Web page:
A general view of St. Peter's Basilica as Pope Benedict XVI celebrates Christmas Mass, at the Vatican, Thursday, Dec. 24, 2009. A woman jumped the barriers in St. Peter's Basilica and knocked down the pontiff as he walked down the main aisle to begin Christmas Eve Mass on Thursday, a Vatican spokesman said. The Rev. Ciro Benedettini said the 82-year-old pope quickly got up and was unhurt. (AP Photo/Gregorio Borgia)AP
Last week the Discovery Channel announced an “unprecedented” collaboration with the Vatican on a new television series entitled “The Exorcist Files,” which explores cases of demonic possession investigated by the Catholic Church.
Discovery even claimed the upcoming series includes access into the Vatican’s case files.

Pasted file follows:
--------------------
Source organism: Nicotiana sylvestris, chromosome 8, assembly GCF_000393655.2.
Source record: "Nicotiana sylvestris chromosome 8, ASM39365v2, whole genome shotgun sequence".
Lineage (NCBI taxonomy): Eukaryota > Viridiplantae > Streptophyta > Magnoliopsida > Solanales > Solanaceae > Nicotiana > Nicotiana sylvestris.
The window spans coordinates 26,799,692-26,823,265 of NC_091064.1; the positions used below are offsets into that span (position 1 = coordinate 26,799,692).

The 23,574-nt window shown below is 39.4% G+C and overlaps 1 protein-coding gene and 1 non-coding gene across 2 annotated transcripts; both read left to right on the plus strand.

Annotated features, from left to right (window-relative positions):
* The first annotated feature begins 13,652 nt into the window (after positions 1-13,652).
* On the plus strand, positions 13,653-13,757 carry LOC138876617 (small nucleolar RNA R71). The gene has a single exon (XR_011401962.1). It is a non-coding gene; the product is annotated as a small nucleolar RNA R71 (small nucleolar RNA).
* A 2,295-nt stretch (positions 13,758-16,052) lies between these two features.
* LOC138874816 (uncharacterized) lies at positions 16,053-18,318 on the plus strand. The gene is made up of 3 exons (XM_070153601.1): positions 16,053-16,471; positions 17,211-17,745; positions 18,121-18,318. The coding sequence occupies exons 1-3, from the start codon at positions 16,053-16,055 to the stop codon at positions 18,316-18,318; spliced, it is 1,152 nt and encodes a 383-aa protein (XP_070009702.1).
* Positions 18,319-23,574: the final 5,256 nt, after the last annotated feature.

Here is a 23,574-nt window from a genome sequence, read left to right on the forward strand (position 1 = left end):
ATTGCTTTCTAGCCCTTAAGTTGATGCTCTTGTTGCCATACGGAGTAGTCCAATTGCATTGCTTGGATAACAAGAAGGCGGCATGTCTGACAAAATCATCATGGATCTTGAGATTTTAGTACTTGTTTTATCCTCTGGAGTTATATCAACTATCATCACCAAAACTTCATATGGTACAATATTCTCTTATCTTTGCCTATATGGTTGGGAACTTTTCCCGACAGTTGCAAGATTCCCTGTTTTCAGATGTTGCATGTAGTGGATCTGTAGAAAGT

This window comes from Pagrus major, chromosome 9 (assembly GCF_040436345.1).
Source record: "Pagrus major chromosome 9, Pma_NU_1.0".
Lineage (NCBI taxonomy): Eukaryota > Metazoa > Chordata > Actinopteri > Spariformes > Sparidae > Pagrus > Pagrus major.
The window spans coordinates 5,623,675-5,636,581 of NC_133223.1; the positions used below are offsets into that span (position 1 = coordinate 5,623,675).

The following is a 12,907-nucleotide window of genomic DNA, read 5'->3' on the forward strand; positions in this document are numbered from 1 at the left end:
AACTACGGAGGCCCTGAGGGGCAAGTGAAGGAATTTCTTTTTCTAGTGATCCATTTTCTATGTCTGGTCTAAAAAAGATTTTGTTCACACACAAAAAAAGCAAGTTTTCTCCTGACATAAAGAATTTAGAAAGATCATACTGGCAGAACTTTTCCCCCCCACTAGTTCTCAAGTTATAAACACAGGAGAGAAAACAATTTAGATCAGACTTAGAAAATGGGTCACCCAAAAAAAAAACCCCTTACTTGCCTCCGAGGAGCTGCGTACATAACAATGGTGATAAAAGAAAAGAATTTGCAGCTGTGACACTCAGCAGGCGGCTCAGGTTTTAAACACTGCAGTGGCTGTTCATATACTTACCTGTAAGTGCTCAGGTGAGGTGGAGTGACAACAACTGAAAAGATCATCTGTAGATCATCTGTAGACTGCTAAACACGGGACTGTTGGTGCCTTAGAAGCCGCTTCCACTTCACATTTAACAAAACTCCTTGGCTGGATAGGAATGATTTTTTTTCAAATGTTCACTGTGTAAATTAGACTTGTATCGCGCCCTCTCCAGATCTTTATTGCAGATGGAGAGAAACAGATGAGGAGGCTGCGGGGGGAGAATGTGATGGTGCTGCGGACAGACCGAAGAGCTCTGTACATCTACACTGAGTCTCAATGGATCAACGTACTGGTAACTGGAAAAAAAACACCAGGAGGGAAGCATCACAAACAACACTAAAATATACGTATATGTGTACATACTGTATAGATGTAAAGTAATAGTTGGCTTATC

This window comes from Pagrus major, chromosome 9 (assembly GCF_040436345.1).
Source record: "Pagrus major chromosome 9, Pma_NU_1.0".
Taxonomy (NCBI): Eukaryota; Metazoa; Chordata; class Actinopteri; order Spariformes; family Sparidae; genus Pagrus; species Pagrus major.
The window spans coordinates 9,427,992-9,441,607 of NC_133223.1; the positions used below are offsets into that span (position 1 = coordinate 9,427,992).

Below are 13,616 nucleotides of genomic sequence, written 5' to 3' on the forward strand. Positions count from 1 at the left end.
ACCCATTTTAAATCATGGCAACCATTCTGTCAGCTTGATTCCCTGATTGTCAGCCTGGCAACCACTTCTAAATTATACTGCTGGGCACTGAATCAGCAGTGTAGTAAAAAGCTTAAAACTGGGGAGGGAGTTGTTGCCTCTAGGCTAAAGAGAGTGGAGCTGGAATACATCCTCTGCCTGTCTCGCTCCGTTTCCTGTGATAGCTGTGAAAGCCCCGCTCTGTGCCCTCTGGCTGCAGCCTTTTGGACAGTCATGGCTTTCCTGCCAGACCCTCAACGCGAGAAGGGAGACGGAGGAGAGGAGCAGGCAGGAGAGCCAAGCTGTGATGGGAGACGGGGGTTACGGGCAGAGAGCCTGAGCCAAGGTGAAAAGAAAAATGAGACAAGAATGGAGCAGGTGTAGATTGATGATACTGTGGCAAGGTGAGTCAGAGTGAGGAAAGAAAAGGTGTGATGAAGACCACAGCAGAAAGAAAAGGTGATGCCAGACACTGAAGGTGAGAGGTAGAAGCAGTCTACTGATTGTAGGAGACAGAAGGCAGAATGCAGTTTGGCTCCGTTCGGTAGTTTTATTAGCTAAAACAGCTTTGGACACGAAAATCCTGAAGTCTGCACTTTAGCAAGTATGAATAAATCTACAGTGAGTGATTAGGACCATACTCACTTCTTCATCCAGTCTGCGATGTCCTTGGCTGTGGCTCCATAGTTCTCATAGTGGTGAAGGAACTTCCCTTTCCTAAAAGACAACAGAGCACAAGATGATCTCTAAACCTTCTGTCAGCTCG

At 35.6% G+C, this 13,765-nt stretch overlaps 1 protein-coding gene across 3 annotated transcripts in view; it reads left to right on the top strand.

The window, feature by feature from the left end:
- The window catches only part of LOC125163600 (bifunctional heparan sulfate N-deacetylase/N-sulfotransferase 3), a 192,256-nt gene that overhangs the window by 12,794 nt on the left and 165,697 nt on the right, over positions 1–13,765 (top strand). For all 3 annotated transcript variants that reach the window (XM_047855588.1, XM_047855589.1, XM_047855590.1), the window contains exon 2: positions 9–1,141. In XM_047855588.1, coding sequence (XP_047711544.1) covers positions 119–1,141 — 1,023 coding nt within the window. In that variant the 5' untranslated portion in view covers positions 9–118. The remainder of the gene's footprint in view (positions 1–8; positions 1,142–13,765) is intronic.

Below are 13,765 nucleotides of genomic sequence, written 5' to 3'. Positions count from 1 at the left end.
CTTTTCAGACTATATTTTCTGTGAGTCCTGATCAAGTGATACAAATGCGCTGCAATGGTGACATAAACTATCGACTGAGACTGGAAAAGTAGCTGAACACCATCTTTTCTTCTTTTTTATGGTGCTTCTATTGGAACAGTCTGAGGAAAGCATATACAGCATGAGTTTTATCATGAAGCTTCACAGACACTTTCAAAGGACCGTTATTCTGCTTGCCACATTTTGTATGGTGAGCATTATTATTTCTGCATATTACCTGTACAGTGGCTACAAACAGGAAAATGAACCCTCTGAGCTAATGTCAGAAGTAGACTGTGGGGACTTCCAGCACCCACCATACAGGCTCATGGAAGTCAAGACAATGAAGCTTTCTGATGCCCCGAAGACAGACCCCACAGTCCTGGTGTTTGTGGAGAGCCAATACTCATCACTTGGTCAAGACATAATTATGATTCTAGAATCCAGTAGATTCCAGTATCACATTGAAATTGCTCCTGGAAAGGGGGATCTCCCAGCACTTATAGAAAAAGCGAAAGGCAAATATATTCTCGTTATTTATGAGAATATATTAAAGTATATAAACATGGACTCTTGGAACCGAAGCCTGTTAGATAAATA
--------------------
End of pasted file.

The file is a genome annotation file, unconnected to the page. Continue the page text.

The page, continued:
“The Vatican is an extraordinarily hard place to get access to,” Discovery President GM Clark Bunting told Entertainment Weekly. “But we explained we’re not going to try to tell people what to think.”
The EW article went on to express the network’s desire to take its partnership with the Church to the “next level – joining the Catholic investigators on live demon-purging ride-alongs."
However, one slight problem – somebody might want to let the Vatican know that they’ve opened their doors.
"They (Discovery) may have had contact with some individual, but we've had no contact with Discovery here," Monsignor Paul Tighe of the Pontifical Council for Social Communications, the Vatican agency that handles any filming inside Vatican City, told FOX411.com.
According to multiple Vatican officials, the Church had no official involvement with the series and the Vatican does not even have a group of exorcists.
A representative from Discovery told FOX411.com that the show is “working with Catholic priests at parishes all over the world for the show and look forward to telling their stories.”
The series is set to debut this spring.